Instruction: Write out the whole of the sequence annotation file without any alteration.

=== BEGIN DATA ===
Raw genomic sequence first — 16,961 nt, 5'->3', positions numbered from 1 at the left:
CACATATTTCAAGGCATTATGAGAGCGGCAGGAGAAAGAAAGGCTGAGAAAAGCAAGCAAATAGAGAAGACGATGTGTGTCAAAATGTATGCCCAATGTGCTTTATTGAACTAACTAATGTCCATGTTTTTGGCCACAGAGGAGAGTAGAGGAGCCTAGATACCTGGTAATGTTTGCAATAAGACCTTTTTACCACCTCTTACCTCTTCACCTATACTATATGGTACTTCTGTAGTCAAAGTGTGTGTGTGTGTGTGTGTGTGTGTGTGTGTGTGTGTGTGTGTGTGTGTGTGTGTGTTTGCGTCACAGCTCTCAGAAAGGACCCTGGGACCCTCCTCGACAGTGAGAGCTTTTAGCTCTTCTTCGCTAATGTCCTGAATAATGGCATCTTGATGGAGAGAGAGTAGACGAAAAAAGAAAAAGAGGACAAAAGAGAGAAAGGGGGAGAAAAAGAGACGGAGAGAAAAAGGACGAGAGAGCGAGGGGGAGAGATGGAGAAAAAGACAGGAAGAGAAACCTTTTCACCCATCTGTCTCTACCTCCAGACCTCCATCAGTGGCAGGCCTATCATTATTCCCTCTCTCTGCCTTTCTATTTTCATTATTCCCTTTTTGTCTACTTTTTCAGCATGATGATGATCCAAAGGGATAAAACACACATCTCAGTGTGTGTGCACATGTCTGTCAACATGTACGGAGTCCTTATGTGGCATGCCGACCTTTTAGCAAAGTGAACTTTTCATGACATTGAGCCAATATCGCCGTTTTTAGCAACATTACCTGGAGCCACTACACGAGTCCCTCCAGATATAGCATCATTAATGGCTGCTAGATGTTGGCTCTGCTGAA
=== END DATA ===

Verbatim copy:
Raw genomic sequence first — 16,961 nt, 5'->3', positions numbered from 1 at the left:
CACATATTTCAAGGCATTATGAGAGCGGCAGGAGAAAGAAAGGCTGAGAAAAGCAAGCAAATAGAGAAGACGATGTGTGTCAAAATGTATGCCCAATGTGCTTTATTGAACTAACTAATGTCCATGTTTTTGGCCACAGAGGAGAGTAGAGGAGCCTAGATACCTGGTAATGTTTGCAATAAGACCTTTTTACCACCTCTTACCTCTTCACCTATACTATATGGTACTTCTGTAGTCAAAGTGTGTGTGTGTGTGTGTGTGTGTGTGTGTGTGTGTGTGTGTGTGTGTGTGTGTGTGTTTGCGTCACAGCTCTCAGAAAGGACCCTGGGACCCTCCTCGACAGTGAGAGCTTTTAGCTCTTCTTCGCTAATGTCCTGAATAATGGCATCTTGATGGAGAGAGAGTAGACGAAAAAAGAAAAAGAGGACAAAAGAGAGAAAGGGGGAGAAAAAGAGACGGAGAGAAAAAGGACGAGAGAGCGAGGGGGAGAGATGGAGAAAAAGACAGGAAGAGAAACCTTTTCACCCATCTGTCTCTACCTCCAGACCTCCATCAGTGGCAGGCCTATCATTATTCCCTCTCTCTGCCTTTCTATTTTCATTATTCCCTTTTTGTCTACTTTTTCAGCATGATGATGATCCAAAGGGATAAAACACACATCTCAGTGTGTGTGCACATGTCTGTCAACATGTACGGAGTCCTTATGTGGCATGCCGACCTTTTAGCAAAGTGAACTTTTCATGACATTGAGCCAATATCGCCGTTTTTAGCAACATTACCTGGAGCCACTACACGAGTCCCTCCAGATATAGCATCATTAATGGCTGCTAGATGTTGGCTCTGCTGAA